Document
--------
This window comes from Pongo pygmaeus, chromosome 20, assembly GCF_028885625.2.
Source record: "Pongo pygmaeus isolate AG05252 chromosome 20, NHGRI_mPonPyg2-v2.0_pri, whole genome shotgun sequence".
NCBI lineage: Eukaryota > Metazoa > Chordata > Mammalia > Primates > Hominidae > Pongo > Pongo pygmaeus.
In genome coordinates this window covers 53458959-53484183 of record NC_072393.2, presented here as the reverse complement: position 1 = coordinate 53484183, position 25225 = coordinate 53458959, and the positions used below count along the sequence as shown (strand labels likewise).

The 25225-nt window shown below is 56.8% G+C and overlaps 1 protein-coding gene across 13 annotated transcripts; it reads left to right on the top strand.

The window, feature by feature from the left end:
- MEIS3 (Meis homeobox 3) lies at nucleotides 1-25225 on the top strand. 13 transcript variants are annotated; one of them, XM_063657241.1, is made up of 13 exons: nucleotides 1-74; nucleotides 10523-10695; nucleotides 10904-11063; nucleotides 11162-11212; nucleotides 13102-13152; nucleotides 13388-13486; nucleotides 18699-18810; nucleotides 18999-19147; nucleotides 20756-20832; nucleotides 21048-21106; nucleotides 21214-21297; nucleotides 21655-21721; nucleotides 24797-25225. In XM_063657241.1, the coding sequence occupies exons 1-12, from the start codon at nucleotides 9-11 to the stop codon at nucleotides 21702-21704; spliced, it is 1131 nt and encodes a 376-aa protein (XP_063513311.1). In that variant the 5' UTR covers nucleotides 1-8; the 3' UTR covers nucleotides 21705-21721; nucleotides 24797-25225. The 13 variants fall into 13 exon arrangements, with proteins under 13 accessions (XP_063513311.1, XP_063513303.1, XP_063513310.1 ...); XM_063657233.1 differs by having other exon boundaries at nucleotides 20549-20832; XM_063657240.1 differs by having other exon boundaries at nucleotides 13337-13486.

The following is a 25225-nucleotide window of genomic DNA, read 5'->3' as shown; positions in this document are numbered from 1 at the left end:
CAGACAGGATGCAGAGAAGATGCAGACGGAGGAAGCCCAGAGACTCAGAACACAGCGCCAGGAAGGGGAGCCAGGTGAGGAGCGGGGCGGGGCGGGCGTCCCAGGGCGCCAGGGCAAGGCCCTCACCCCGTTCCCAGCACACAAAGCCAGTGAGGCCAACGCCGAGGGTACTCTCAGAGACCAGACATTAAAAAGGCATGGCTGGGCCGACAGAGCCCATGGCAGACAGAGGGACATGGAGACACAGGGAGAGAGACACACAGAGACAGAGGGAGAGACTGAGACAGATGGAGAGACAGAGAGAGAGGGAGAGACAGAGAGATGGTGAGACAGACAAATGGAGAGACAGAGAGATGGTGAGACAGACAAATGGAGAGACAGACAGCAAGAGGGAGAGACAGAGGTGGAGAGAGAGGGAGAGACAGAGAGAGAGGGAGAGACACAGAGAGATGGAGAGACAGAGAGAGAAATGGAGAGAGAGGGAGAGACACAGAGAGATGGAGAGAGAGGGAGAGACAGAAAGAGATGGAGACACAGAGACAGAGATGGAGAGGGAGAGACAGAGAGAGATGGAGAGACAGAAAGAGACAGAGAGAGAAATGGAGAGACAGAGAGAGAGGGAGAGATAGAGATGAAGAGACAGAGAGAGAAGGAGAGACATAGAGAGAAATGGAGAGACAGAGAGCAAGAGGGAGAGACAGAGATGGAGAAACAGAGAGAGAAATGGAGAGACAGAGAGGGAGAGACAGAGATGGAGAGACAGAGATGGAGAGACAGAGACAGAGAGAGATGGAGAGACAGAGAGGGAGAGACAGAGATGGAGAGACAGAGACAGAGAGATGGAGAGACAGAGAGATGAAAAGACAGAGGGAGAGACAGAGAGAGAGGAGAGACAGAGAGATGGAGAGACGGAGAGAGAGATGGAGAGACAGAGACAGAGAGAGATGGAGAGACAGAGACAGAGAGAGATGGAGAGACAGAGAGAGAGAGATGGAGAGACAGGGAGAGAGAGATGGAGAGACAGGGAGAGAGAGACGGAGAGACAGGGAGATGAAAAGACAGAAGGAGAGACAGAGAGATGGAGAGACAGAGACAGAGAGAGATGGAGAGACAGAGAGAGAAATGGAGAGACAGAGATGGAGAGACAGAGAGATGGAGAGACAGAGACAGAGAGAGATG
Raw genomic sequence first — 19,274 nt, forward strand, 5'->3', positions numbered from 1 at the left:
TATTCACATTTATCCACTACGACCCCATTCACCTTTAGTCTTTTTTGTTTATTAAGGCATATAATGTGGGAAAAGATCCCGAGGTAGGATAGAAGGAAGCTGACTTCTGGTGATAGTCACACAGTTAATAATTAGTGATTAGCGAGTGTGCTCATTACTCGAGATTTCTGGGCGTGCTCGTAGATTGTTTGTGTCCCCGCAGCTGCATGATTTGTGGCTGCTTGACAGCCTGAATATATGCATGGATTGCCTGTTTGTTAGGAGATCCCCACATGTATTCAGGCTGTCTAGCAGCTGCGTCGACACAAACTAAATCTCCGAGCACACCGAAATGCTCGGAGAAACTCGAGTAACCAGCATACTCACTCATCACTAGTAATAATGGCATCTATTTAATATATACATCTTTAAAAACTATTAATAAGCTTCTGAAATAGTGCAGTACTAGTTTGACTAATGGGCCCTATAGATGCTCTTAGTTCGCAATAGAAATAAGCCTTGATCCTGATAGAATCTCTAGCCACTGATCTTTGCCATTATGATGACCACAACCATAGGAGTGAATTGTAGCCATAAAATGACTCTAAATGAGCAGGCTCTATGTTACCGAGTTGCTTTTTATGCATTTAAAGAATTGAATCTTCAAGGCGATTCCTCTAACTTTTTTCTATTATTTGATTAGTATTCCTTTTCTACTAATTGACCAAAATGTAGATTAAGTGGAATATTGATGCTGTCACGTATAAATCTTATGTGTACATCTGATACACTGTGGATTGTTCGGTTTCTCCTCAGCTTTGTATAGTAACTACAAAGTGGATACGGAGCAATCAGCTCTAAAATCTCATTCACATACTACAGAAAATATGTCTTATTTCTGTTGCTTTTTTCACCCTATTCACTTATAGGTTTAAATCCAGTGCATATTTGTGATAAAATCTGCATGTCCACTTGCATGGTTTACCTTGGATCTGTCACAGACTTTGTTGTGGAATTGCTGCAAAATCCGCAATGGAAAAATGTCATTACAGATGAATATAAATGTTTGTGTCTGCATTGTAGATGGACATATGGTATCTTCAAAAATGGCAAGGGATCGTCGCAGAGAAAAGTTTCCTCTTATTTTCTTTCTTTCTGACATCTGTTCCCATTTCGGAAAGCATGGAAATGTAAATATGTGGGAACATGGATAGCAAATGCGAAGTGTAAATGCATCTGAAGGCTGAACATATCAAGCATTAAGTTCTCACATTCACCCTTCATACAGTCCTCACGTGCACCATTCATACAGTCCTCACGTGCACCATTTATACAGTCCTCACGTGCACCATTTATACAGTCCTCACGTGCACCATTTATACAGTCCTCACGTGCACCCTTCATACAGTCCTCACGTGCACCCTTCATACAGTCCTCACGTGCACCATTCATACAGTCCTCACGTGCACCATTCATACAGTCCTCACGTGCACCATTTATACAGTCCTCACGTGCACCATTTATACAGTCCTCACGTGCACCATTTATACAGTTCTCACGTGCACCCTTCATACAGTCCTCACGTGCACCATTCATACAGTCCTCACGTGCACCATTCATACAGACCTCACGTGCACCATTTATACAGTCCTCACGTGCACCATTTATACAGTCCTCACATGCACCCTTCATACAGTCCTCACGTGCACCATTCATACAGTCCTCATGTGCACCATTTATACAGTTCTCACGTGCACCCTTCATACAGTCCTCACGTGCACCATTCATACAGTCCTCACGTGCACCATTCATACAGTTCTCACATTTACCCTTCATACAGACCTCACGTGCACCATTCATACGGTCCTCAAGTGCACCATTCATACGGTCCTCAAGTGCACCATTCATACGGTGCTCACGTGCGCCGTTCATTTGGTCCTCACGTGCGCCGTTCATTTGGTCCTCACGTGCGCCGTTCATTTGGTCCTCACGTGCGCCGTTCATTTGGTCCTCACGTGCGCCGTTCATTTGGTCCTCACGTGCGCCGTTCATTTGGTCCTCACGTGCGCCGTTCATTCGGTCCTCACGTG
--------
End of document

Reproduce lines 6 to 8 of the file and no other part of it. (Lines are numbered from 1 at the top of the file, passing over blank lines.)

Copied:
The window, feature by feature from the left end:
- MEIS3 (Meis homeobox 3) lies at nucleotides 1-25225 on the top strand. 13 transcript variants are annotated; one of them, XM_063657241.1, is made up of 13 exons: nucleotides 1-74; nucleotides 10523-10695; nucleotides 10904-11063; nucleotides 11162-11212; nucleotides 13102-13152; nucleotides 13388-13486; nucleotides 18699-18810; nucleotides 18999-19147; nucleotides 20756-20832; nucleotides 21048-21106; nucleotides 21214-21297; nucleotides 21655-21721; nucleotides 24797-25225. In XM_063657241.1, the coding sequence occupies exons 1-12, from the start codon at nucleotides 9-11 to the stop codon at nucleotides 21702-21704; spliced, it is 1131 nt and encodes a 376-aa protein (XP_063513311.1). In that variant the 5' UTR covers nucleotides 1-8; the 3' UTR covers nucleotides 21705-21721; nucleotides 24797-25225. The 13 variants fall into 13 exon arrangements, with proteins under 13 accessions (XP_063513311.1, XP_063513303.1, XP_063513310.1 ...); XM_063657233.1 differs by having other exon boundaries at nucleotides 20549-20832; XM_063657240.1 differs by having other exon boundaries at nucleotides 13337-13486.

The following is a 25225-nucleotide window of genomic DNA, read 5'->3' as shown; positions in this document are numbered from 1 at the left end: